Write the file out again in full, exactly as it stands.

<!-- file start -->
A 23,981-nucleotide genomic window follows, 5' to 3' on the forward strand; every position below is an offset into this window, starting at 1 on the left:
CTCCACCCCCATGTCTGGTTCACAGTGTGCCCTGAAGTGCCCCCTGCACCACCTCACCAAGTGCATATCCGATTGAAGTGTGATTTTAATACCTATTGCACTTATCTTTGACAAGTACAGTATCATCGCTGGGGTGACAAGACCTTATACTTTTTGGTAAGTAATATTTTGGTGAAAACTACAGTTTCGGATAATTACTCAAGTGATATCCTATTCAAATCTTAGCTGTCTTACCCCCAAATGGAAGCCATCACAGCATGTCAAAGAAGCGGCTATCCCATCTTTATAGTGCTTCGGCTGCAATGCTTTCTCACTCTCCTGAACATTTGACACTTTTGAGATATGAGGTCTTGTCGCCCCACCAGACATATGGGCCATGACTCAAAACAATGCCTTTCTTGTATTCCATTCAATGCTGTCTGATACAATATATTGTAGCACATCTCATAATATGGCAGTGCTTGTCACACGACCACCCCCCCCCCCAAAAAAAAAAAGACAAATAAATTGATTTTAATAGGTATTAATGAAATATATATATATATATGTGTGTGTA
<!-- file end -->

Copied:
A 23,981-nucleotide genomic window follows, 5' to 3' on the forward strand; every position below is an offset into this window, starting at 1 on the left:
CTCCACCCCCATGTCTGGTTCACAGTGTGCCCTGAAGTGCCCCCTGCACCACCTCACCAAGTGCATATCCGATTGAAGTGTGATTTTAATACCTATTGCACTTATCTTTGACAAGTACAGTATCATCGCTGGGGTGACAAGACCTTATACTTTTTGGTAAGTAATATTTTGGTGAAAACTACAGTTTCGGATAATTACTCAAGTGATATCCTATTCAAATCTTAGCTGTCTTACCCCCAAATGGAAGCCATCACAGCATGTCAAAGAAGCGGCTATCCCATCTTTATAGTGCTTCGGCTGCAATGCTTTCTCACTCTCCTGAACATTTGACACTTTTGAGATATGAGGTCTTGTCGCCCCACCAGACATATGGGCCATGACTCAAAACAATGCCTTTCTTGTATTCCATTCAATGCTGTCTGATACAATATATTGTAGCACATCTCATAATATGGCAGTGCTTGTCACACGACCACCCCCCCCCCCAAAAAAAAAAAGACAAATAAATTGATTTTAATAGGTATTAATGAAATATATATATATATATGTGTGTGTA